The arthroscope is inserted 2 cm proximal to the medial epicondyle and just anterior to the intermuscular septum on the medial aspect of the arm. In the prone position, the brachial artery and median nerve fall away from the joint capsule, allowing safe portal placement.

This portal provides excellent visualization of the anterior compartment of the elbow, particularly the radiocapitellar joint, the humeroulnar joints, the coronoid fossa, and superior joint capsule.

Careful attention should be paid to the medial aspect of the elbow, and the ulnar nerve should be carefully examined to make sure the ulnar nerve does not subluxate. If there is any question, the ulnar nerve should be dissected out and identified, and the trocar should then be placed carefully around it. Another option is for two lateral portals to be used, or a transfossa portal with a 70-degree scope to view into the anterior compartment can be used.

The anteromedial portal as described by Lynch and associates is located 2 cm distal and 2 cm anterior to the medial epicondyle, and it is at or near the distal extent of the elbow capsule. Because of the location of this portal, the cannula can enter the joint only by being advanced straight laterally, toward the median nerve. Because of this, the proximal anteromedial portal is recommended; it is safer because the more proximal position allows the arthroscope to be directed distally, resulting in the arthroscope being almost parallel to the median nerve in the anteroposterior plane.

The anterolateral portal was originally described by Carson and Andrews as being located 3 cm distal and 2 cm anterior to the lateral epicondyle. However, this portal location places the radial nerve at significant risk for iatrogenic injury. Lindenfeld demonstrated the radial nerve could be as close as 3 mm to this portal. To decrease risk of injury to the radial nerve, several investigators have stressed the importance of avoiding the distal placement of this portal in favor of a more proximal placement of the anterolateral portal.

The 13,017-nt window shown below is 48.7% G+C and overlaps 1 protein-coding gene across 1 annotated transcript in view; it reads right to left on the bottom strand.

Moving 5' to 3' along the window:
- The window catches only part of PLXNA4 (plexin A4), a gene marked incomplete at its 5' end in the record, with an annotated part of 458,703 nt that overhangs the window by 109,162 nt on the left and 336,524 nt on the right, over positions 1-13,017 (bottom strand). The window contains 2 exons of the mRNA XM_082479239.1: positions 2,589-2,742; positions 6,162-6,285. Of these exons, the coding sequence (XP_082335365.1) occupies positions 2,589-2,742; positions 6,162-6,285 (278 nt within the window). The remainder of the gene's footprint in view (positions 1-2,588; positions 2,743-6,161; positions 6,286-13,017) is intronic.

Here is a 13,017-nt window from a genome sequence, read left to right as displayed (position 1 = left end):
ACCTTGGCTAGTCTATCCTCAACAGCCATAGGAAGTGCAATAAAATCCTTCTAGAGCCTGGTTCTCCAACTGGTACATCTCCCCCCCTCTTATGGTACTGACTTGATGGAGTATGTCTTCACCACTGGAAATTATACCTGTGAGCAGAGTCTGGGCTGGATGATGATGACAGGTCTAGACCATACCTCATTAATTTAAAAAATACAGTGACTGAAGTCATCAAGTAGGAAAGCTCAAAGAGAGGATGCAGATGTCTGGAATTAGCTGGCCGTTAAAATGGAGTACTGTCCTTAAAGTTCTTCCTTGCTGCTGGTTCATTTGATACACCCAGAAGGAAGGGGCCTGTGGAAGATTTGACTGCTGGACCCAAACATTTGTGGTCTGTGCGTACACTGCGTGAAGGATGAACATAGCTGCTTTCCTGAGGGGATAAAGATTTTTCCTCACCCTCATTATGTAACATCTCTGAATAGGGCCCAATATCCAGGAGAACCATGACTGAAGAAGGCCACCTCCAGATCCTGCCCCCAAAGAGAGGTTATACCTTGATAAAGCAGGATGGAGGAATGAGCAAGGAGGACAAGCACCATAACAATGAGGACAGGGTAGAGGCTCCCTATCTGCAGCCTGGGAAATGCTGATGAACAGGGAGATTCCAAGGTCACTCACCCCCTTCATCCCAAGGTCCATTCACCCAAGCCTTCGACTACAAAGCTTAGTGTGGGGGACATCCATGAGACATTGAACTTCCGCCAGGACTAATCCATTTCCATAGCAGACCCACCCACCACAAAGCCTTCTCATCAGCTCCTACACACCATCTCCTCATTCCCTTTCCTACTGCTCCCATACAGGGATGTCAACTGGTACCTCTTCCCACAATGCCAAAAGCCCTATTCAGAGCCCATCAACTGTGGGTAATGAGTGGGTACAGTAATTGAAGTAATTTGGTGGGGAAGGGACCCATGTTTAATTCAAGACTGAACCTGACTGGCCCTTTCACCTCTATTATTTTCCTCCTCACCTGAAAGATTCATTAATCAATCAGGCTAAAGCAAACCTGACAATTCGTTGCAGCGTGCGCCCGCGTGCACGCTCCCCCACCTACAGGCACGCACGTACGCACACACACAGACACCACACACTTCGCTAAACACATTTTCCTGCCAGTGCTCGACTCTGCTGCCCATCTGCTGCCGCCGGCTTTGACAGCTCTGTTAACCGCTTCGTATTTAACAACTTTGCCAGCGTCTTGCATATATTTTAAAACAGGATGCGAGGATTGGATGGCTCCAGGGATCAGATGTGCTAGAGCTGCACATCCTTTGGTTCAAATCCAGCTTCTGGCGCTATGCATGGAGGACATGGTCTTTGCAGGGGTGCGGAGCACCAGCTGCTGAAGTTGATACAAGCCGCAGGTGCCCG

Field and colleaues compared three lateral portals: a proximal anterolateral portal (located 2 cm proximal and 1 cm anterior to the lateral epicondyle), a distal anterolateral portal (as described by Carson and Andrews), and a middle anterolateral portal (located 1 cm directly anterior to the lateral epicondyle). The investigators found that the proximal anterolateral portal was the safest and that the radiohumeral joint visualization was most complete and technically easiest using this most proximal portal.

Elbow Arthroscopy proximal anterolateral portal
The proximal anterolateral portal is created 1 to 2 cm proximal to the lateral epicondyle and 1 to 2 cm anterior to the lateral epicondyle. Placing the arthroscope in the proximal anterolateral portal allows visualization of the anterior compartment looking medially.

The proximal anteromedial portal is created 2 cm proximal and 1 cm anterior to the lateral epicondyle, as described by Field and coworkers. The exact entry depends on the pathology to be addressed. From the proximal anteromedial portal, the lateral capsule is visualized, and palpation of the skin helps to localize the exact location of the spinal needle to aid in portal placement. It is important to direct the cannula toward the humerus while penetrating the capsule so that the portal placement is not too far anterior and medial. From the proximal anteromedial portal, the radiocapitellar joint is easily visualized. The trochlea and the coronoid process can be seen from the proximal anteromedial portal.

The proximal anterolateral portal is often a working portal and is ideal for arthroscopic lateral epicondyle release and for débridement of the radiocapitellar joint. Viewing from this portal permits visualization of the anterior compartment and is particularly good for evaluating medial structures, such as the trochlea, coronoid tip, and the medial capsule.

Posterior Compartment

The straight posterior portal is located 3 cm proximal to the tip of the olecranon and can be used as a viewing portal or as a working portal. When it is the first portal created, a cannula with a blunt trocar is inserted. The cannula pierces the triceps muscle just above the musculotendinous junction and is bluntly maneuvered in a circular motion, manipulating the soft tissues from the olecranon fossa for better visualization.

When used as a working portal, it is helpful for removal of impinging olecranon osteophytes and loose bodies from the posterior elbow joint. It is also needed for a complete synovectomy of the elbow. The straight posterior portal passes within 25 mm of the ulnar nerve and within 23 mm of the posterior antebrachial cutaneous nerve.